"Now having been questioned by the Pharisees as to when the kingdom of God was coming, He answered them and said, “The kingdom of God is not coming with signs to be observed; nor will they say, ‘Look, here it is!’ or, ‘There it is!’ For behold, the kingdom of God is in your midst.”

A a short analogy… “Microsoft is wherever Bill Gates sets up a shop”.


God is a great Scientist.
Making something out of nothing. Beyond my imagination.
God LOVES Chemistry. Loves to play with atoms.
God LOVES Physics. Invented light rays [visible, invisible] I have a plant that is
sensitive to the ‘invisible’ light rays. Wakes up in the morning at sunrise, goes to
sleep at night at sundown.
Then there are all radio, tv, micro. Who knows how much of these we will use.
God invented electricity and all the things can do with it. Invented sources of fuel.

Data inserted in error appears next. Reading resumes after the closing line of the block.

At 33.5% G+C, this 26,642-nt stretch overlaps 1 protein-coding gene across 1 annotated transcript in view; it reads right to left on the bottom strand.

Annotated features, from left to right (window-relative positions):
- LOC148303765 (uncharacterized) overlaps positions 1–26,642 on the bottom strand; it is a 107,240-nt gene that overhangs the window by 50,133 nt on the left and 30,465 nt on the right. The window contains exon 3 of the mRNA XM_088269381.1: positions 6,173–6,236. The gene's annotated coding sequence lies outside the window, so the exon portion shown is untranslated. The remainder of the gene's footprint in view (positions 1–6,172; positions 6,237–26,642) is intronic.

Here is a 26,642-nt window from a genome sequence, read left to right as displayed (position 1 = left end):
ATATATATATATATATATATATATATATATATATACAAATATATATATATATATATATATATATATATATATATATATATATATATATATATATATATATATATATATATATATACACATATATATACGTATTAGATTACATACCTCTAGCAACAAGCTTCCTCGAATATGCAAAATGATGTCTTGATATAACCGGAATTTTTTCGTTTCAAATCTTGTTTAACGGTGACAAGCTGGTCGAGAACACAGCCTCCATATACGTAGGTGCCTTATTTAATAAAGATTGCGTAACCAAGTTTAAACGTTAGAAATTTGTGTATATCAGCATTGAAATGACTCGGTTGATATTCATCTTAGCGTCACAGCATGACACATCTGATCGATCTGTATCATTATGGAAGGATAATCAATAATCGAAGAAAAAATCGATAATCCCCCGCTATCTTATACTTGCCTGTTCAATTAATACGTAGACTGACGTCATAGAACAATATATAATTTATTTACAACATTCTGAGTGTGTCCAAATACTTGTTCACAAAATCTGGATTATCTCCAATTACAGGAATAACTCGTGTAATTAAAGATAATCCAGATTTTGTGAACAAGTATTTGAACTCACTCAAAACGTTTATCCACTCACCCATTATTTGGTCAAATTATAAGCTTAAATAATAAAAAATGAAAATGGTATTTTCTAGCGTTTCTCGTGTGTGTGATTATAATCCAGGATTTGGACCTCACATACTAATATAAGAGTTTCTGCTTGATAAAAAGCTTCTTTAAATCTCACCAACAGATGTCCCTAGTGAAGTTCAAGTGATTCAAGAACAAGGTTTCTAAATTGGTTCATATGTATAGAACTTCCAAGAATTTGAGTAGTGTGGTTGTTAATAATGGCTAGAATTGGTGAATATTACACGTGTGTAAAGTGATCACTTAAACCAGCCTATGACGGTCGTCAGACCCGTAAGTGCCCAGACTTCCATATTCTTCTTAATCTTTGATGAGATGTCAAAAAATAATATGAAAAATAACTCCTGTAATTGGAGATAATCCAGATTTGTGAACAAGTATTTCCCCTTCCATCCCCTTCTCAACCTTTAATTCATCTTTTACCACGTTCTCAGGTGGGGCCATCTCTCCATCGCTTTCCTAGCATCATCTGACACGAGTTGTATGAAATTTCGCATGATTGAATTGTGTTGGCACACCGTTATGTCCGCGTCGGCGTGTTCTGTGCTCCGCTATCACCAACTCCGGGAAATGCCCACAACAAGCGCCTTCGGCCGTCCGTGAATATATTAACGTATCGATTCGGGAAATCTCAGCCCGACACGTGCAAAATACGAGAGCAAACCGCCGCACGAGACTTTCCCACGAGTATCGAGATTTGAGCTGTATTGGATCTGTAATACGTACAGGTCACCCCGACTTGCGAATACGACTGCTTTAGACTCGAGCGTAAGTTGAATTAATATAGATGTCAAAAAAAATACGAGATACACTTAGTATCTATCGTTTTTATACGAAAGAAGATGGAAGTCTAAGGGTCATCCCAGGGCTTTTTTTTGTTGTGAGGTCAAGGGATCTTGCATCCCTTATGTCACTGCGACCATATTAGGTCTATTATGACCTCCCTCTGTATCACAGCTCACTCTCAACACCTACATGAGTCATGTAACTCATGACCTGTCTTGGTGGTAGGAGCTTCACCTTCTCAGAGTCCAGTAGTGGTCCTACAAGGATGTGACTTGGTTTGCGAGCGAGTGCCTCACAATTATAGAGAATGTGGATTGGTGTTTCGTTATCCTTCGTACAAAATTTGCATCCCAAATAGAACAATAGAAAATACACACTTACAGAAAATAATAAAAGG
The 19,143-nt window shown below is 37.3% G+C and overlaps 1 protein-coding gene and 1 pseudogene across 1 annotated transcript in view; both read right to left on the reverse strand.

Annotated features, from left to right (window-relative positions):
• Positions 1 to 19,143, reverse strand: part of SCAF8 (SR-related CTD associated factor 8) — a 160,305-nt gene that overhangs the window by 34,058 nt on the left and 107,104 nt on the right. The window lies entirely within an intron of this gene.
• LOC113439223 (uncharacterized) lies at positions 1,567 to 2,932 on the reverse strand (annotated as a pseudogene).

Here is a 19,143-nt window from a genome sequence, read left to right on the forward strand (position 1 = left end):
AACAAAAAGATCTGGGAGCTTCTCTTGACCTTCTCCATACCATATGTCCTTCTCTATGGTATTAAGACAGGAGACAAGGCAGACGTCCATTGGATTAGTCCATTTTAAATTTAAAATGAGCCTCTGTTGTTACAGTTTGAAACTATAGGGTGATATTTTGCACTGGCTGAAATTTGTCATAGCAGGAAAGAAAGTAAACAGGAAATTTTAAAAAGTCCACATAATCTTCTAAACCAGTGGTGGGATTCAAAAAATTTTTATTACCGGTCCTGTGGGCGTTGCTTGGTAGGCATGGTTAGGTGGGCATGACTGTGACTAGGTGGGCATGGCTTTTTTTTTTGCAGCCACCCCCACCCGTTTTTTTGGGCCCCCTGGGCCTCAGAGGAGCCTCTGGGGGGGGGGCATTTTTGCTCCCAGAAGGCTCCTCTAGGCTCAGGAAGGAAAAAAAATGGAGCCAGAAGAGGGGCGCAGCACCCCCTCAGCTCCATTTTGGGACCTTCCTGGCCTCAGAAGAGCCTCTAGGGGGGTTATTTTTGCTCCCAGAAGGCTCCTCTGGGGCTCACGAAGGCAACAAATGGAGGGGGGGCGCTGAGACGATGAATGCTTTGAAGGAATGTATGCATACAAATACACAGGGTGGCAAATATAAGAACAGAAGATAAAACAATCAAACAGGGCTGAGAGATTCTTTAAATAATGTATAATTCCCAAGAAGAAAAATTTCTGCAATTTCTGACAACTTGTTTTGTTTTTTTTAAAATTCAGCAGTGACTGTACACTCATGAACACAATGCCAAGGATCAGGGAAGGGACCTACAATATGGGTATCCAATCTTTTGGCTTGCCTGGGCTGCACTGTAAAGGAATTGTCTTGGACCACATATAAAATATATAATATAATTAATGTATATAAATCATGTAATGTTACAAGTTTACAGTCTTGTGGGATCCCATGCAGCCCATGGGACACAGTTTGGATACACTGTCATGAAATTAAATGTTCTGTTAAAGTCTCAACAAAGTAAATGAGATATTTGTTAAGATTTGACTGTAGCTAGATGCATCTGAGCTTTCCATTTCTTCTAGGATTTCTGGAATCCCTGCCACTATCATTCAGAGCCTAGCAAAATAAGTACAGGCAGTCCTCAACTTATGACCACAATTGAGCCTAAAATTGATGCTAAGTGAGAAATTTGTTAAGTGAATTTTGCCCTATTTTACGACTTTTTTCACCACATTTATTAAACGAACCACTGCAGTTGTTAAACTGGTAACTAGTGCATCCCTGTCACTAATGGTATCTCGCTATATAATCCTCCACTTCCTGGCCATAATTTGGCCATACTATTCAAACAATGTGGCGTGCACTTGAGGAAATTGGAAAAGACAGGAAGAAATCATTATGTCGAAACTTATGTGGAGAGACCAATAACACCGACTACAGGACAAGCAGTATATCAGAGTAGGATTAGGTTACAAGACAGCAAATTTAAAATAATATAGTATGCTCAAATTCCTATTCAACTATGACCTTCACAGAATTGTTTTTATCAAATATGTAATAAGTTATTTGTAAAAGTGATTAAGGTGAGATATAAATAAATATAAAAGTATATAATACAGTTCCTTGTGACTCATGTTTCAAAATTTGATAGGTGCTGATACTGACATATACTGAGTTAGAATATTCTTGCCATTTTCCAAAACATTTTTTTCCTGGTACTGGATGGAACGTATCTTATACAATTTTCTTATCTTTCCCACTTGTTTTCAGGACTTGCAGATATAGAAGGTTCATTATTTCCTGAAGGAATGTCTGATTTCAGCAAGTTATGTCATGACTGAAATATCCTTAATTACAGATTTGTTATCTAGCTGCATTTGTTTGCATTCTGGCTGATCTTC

Engines. Transportation.
The list is unending of all the things God has for His people to explore and use
for eternity.
No wonder Paul says, I can’t even describe all the things I saw in heaven. He would
be a loss for words if he showed up in our civilization today.

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…or beyond the universe. When God created the universe, He was outside of it, like an artist painting a painting; or the potter forming clay. The painter is in the painting, but not part of the painting.

When we delve into the sciences, we find there is all kinds of possibilities where “heaven” can be located (if indeed it is a PLACE). According to quantum physics there are multiple numbers of dimensions possible. We live in a three dimensional world, but Einstein concluded that TIME is the fourth dimension. How that could relate to “heaven” is anybody’s guess. Others have speculated that the universe exists as God holding it in His thoughts, sustaining it.